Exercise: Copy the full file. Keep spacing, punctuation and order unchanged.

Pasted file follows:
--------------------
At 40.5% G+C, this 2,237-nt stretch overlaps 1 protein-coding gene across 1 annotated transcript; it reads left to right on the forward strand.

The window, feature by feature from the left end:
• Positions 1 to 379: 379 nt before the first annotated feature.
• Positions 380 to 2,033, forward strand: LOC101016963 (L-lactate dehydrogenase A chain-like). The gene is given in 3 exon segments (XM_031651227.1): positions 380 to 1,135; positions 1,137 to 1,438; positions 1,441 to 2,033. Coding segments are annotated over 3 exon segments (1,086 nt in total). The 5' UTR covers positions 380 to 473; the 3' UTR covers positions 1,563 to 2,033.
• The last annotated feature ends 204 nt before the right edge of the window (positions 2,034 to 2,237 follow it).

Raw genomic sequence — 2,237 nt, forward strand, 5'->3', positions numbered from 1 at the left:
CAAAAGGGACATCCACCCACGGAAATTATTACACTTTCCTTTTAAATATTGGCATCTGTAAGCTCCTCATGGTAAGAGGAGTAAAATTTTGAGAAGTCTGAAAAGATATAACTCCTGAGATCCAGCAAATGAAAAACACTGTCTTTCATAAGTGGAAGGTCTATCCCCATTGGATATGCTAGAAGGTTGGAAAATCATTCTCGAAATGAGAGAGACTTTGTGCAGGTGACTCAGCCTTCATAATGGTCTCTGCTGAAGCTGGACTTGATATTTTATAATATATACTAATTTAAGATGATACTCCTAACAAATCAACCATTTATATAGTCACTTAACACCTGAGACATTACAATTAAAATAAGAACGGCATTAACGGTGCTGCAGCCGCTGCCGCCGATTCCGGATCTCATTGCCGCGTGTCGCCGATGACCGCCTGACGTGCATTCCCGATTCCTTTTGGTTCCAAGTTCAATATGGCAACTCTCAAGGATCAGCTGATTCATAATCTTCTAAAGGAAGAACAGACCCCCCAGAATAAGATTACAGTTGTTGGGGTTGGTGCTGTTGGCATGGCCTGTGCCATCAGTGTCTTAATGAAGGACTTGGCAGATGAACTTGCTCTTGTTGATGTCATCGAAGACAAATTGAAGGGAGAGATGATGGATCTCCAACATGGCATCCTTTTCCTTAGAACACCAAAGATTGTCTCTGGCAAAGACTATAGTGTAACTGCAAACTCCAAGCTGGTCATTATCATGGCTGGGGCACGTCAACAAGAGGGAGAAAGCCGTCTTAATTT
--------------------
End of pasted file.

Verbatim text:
At 40.5% G+C, this 2,237-nt stretch overlaps 1 protein-coding gene across 1 annotated transcript; it reads left to right on the forward strand.

The window, feature by feature from the left end:
• Positions 1 to 379: 379 nt before the first annotated feature.
• Positions 380 to 2,033, forward strand: LOC101016963 (L-lactate dehydrogenase A chain-like). The gene is given in 3 exon segments (XM_031651227.1): positions 380 to 1,135; positions 1,137 to 1,438; positions 1,441 to 2,033. Coding segments are annotated over 3 exon segments (1,086 nt in total). The 5' UTR covers positions 380 to 473; the 3' UTR covers positions 1,563 to 2,033.
• The last annotated feature ends 204 nt before the right edge of the window (positions 2,034 to 2,237 follow it).

Raw genomic sequence — 2,237 nt, forward strand, 5'->3', positions numbered from 1 at the left:
CAAAAGGGACATCCACCCACGGAAATTATTACACTTTCCTTTTAAATATTGGCATCTGTAAGCTCCTCATGGTAAGAGGAGTAAAATTTTGAGAAGTCTGAAAAGATATAACTCCTGAGATCCAGCAAATGAAAAACACTGTCTTTCATAAGTGGAAGGTCTATCCCCATTGGATATGCTAGAAGGTTGGAAAATCATTCTCGAAATGAGAGAGACTTTGTGCAGGTGACTCAGCCTTCATAATGGTCTCTGCTGAAGCTGGACTTGATATTTTATAATATATACTAATTTAAGATGATACTCCTAACAAATCAACCATTTATATAGTCACTTAACACCTGAGACATTACAATTAAAATAAGAACGGCATTAACGGTGCTGCAGCCGCTGCCGCCGATTCCGGATCTCATTGCCGCGTGTCGCCGATGACCGCCTGACGTGCATTCCCGATTCCTTTTGGTTCCAAGTTCAATATGGCAACTCTCAAGGATCAGCTGATTCATAATCTTCTAAAGGAAGAACAGACCCCCCAGAATAAGATTACAGTTGTTGGGGTTGGTGCTGTTGGCATGGCCTGTGCCATCAGTGTCTTAATGAAGGACTTGGCAGATGAACTTGCTCTTGTTGATGTCATCGAAGACAAATTGAAGGGAGAGATGATGGATCTCCAACATGGCATCCTTTTCCTTAGAACACCAAAGATTGTCTCTGGCAAAGACTATAGTGTAACTGCAAACTCCAAGCTGGTCATTATCATGGCTGGGGCACGTCAACAAGAGGGAGAAAGCCGTCTTAATTT